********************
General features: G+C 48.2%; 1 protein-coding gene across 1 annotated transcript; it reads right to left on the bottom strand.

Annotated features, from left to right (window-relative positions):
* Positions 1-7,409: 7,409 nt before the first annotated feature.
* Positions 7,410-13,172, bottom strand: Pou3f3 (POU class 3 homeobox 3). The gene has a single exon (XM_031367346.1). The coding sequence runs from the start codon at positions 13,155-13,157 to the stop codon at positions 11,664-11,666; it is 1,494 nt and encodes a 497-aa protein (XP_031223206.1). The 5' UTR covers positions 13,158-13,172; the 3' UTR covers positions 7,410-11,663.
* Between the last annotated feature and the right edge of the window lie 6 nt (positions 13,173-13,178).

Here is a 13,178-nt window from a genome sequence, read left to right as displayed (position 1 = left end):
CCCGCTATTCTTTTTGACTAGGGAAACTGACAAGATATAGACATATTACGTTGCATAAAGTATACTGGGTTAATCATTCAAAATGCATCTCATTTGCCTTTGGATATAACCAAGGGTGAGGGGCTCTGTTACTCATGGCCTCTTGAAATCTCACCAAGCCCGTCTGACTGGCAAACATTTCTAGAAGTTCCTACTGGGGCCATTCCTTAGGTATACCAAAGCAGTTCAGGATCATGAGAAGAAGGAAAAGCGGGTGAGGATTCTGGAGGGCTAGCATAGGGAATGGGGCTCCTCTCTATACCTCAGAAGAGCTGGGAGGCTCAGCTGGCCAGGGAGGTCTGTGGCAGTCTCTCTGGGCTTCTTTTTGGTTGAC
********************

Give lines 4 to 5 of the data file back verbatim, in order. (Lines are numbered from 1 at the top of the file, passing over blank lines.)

* Positions 7,410-13,172, bottom strand: Pou3f3 (POU class 3 homeobox 3). The gene has a single exon (XM_031367346.1). The coding sequence runs from the start codon at positions 13,155-13,157 to the stop codon at positions 11,664-11,666; it is 1,494 nt and encodes a 497-aa protein (XP_031223206.1). The 5' UTR covers positions 13,158-13,172; the 3' UTR covers positions 7,410-11,663.
* Between the last annotated feature and the right edge of the window lie 6 nt (positions 13,173-13,178).